The stage erupted in a huge pyrotechnic display on “Broken Boy,” their second song. But even a stage full of flames couldn’t hope to compete for attention with Shultz’s blend of manic energy and odd behavior.

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The set went heavy on songs from “Social Cues,” their latest album, while offering a fairly decent overview of how they got there. They even reached back to 2008 for two selections from their first release – “Ain’t No Rest for the Wicked” and their first of several songs to top the alternative songs chart, “Back Against the Wall.” 

Highlights ranged from a soulful “Too Late to Say Goodbye” and a haunting “Trouble” to the raucous garage-rock vibe of “Cold Cold Cold” and the screaming conclusion of “It’s Just Forever.”

After bringing the set to a head with a dramatic “Shake Me Down,” they pulled back on the energy a bit for a tender, acoustic-guitar-driven “Cigarette Daydreams,” touching off a massive singalong. Then, they signed off with “Teeth,” by which point Shultz, now wearing only bike shorts, was deep in the crowd, where he stayed, signing autographs long after the other members of his band had left the stage. 

Could Spoon even be any better? No

The concert started with a set by LA’s Starcrawler, followed by Spoon, who had 11 songs to make it clear how they’ve become such celebrated figures in the indie world thanks in large part to their reputation as a live act.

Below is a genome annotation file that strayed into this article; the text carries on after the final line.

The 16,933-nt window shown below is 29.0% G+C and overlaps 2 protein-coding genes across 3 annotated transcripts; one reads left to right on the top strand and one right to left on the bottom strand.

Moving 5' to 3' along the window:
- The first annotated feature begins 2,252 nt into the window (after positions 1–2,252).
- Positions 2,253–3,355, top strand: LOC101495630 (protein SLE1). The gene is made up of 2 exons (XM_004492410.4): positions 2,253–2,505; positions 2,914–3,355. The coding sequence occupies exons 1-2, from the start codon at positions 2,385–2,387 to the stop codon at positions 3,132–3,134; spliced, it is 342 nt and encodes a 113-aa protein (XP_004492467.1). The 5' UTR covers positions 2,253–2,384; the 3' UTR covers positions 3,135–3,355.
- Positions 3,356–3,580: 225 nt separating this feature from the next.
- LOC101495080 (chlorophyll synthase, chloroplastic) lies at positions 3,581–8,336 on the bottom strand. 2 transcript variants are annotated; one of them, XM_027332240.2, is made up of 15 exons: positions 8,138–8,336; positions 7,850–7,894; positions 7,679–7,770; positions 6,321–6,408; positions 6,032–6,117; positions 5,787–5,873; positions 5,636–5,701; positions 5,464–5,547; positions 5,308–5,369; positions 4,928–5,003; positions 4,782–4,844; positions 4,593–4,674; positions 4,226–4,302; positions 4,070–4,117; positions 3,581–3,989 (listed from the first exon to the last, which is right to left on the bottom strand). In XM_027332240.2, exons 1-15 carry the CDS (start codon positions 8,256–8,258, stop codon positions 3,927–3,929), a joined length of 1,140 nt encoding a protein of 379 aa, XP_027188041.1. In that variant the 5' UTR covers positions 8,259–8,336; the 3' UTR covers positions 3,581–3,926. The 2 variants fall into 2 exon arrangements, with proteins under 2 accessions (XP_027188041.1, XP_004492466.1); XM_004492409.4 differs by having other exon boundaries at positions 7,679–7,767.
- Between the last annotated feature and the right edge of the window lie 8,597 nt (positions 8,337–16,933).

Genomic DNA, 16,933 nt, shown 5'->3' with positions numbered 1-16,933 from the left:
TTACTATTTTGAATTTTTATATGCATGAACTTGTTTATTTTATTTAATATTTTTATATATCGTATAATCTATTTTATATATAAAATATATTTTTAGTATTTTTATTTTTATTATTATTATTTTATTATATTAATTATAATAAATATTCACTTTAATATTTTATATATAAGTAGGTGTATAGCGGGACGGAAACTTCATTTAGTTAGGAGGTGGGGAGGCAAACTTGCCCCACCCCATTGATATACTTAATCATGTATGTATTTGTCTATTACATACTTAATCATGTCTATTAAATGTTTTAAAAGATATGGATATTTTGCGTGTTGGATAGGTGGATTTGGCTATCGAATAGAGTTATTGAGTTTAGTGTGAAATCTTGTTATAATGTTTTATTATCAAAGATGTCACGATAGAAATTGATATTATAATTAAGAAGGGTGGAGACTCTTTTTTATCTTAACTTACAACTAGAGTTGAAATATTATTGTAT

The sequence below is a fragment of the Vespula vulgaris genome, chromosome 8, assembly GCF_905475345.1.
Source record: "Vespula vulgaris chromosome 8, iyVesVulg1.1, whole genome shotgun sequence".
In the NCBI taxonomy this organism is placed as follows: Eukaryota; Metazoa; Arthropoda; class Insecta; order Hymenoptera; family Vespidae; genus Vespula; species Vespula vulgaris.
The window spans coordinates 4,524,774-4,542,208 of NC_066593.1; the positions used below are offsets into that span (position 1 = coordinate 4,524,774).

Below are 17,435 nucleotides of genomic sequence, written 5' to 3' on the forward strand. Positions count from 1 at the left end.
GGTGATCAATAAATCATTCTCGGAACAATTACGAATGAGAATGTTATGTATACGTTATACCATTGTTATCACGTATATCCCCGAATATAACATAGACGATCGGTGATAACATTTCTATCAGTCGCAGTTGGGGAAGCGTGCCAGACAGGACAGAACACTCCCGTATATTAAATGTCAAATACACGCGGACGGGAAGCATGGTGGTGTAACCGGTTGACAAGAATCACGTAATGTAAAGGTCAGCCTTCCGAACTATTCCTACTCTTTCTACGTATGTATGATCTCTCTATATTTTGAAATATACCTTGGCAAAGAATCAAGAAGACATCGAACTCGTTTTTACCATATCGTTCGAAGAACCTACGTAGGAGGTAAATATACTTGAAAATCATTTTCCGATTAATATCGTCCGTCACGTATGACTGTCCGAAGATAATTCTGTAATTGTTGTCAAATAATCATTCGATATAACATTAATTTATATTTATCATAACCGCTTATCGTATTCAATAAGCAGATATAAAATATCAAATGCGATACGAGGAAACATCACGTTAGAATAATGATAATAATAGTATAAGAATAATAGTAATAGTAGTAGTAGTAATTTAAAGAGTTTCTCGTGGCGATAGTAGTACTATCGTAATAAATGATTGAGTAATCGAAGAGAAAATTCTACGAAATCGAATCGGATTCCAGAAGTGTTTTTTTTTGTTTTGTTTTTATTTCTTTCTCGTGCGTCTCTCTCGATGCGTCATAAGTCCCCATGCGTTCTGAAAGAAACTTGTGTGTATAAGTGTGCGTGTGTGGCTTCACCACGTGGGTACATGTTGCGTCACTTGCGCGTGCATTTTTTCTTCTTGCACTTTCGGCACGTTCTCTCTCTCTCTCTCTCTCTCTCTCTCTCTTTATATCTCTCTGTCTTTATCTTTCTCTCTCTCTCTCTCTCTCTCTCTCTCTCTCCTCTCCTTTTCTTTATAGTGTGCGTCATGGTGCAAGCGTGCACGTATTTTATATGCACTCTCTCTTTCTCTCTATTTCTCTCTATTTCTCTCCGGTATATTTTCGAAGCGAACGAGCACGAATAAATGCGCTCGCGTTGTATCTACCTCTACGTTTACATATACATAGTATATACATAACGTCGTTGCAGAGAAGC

But they didn’t really need that many songs to make their case.

Taking the stage in a cowboy hat and shades, Britt Daniel led his bandmates in a set that seemed to hit its stride on an urgent “The Way We Get By,” three songs in, giving way to the forward momentum of “Trouble Comes Running.”

It probably helps that Jim Eno is among the best rock drummers of his generation and that Daniel’s raspy vocals have more character than most.

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But in the end, the key to Spoon’s appeal may come down to the thought they put into arranging their material with an ear toward dynamics – stripping “The Underdog” down to maracas and vocals on the verse, for instance.

Highlights included the synth-fueled atmosphere of “Inside Out,” the throbbing bass groove of “I Turn My Camera On,” the soulful charms of “Do You” and the insistent drumming that powered the set-closing “Rent I Pay.”

Beck setlist



“Up All Night”



“Mixed Bizness”

“New Pollution”

“Que Onda Guero”

“Saw Lightning”


“Devil’s Haircut”

“Where’s It At”

“Miss You” (Rolling Stones instrumental snippet)

“Once in a Lifetime” (Talking Heads snippet)

“Night Running” (Cage the Elephant song with members of the group)

“Good Times” (Chic snippet)

“One Foot in the Grave”

“Where It’s At”

Cage the Elephant setlist

“Cry Baby”

“Broken Boy”


“Too Late to Say Goodbye”

“Cold Cold Cold”

“Ready to Let Go”

“Social Cues”

“Tokyo Smoke”

“Mess Around”


“Skin and Bones”

“Ain’t No Rest for the Wicked”

“Back Against the Wall”

“It’s Just Forever”


“House of Glass”

“Come a Little Closer”

“Shake Me Down”

“Cigarette Daydreams”


Spoon setlist

“Knock Knock Knock”

“No Bullets Spent”

“The Way We Get By”

“Trouble Comes Running”

“The Underdog”

“Can I Sit Next to You”

“Inside Out”

“I Turn My Camera On”

“Don’t You Evah”

“Do You”

“Rent I Pay”

Reach the reporter at [email protected] or 602-444-4495. Follow him on Twitter @EdMasley.